- An example of intervene is to step into the middle of two teens fighting and break them apart.
- An example of intervene is for 10 months to fall between an engagement and a wedding.
- to come, be, or lie between
- to take place between two events, points of time, etc.
- to come or be in between as something unnecessary or irrelevant
- to come between as an influence, as in order to modify, settle, or hinder some action, argument, etc.
- Law to come in as a third party to a suit, to protect one's own interests
Origin of interveneClassical Latin intervenire ; from inter-, between + venire, to come
intransitive verbin·ter·vened, in·ter·ven·ing, in·ter·venes
- a. To involve oneself in a situation so as to alter or hinder an action or development: “Every gardener faces choices about how and how much to intervene in nature's processes” (Dora Galitzki).b. To interfere, usually through force or threat of force, in the affairs of another nation.c. Law To enter into a lawsuit as a third party to assert a claim against one or both of the existing parties.
- To come, appear, or lie between two things: You can't see the lake from there because the house intervenes.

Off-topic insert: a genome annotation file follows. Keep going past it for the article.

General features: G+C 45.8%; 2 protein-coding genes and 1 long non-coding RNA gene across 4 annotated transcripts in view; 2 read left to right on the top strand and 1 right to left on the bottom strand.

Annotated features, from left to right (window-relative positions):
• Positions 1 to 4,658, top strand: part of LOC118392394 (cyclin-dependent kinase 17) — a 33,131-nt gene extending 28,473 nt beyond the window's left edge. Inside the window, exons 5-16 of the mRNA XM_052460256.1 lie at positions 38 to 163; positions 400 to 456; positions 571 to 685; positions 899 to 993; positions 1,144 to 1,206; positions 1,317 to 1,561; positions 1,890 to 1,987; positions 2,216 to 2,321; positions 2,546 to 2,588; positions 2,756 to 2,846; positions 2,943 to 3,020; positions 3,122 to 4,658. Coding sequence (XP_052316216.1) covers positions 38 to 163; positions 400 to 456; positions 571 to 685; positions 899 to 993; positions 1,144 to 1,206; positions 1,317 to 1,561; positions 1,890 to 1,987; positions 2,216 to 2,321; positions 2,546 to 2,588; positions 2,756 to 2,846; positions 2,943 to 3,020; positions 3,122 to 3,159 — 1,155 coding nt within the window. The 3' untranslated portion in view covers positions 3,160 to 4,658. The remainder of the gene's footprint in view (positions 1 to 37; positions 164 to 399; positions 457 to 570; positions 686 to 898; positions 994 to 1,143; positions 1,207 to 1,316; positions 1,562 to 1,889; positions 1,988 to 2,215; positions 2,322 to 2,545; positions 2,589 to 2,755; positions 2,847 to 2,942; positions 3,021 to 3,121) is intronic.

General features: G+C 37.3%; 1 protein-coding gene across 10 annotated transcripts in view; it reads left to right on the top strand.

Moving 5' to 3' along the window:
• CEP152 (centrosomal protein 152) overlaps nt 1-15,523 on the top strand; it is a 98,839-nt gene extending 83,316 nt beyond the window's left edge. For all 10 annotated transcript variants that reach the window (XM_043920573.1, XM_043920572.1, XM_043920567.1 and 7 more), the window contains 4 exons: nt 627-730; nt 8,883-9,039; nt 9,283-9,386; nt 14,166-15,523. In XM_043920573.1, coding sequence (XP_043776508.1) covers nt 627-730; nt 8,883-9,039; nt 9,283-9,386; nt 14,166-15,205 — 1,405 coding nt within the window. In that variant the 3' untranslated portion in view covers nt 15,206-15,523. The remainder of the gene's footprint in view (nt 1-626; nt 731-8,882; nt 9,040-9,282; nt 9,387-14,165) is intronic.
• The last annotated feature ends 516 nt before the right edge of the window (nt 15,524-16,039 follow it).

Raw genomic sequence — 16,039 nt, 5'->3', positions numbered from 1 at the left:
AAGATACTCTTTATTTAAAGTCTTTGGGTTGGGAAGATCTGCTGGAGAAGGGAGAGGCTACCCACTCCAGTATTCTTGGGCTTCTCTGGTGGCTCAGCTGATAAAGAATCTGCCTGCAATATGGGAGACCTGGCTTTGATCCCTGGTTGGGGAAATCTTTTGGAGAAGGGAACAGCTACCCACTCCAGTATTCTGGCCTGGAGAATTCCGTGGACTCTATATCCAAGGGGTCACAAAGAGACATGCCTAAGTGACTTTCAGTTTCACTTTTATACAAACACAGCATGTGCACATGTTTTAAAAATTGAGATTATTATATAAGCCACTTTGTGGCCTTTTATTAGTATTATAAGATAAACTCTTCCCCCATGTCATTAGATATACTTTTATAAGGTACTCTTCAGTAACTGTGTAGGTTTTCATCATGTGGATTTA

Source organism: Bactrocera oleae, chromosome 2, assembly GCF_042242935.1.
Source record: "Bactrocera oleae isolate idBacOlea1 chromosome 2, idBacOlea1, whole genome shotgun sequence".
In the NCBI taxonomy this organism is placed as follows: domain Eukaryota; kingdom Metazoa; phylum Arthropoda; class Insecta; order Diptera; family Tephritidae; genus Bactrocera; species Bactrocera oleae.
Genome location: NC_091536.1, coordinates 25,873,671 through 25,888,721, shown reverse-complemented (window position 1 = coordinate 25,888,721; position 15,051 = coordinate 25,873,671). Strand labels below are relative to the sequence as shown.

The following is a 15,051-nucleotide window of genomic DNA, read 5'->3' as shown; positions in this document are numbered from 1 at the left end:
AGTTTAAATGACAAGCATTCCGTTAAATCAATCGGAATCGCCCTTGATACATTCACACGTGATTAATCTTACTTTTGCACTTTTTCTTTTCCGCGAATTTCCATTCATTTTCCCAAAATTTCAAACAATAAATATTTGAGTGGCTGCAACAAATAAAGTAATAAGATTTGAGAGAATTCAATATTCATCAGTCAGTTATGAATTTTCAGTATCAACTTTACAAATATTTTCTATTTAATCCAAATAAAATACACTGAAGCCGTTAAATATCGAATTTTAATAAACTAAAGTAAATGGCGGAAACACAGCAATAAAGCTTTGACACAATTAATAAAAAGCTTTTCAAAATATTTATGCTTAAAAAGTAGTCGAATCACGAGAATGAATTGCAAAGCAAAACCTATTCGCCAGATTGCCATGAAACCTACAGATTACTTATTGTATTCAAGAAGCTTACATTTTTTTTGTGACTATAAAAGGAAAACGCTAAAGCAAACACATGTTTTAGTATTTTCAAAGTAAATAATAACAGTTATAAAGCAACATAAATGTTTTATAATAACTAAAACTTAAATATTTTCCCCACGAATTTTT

- To come or occur between two periods or points of time: A year intervened between the two dynasties.
- To occur as an extraneous or unplanned circumstance: He would have his degree by now if his laziness hadn't intervened.
Origin of interveneLatin interven&imacron;re : inter-, inter- + ven&imacron;re, to come; see gwa- in Indo-European roots.
- in′ter·ve′nor, in′ter·ven′er
(third-person singular simple present intervenes, present participle intervening, simple past and past participle intervened)
- (intransitive) To come between, or to be between, persons or things.
- The Mediterranean intervenes between Europe and Africa.
- (intransitive) To occur, fall, or come between, points of time, or events; as, an instant intervened between the flash and the report; nothing intervened (i.e. between the intention and the execution) to prevent the undertaking.
- (intransitive) To interpose; as, to intervene to settle a quarrel; get involved, so as to alter or hinder an action
- (law) In a suit to which one has not been made a party, to put forward a defense of one's interest in the subject matter.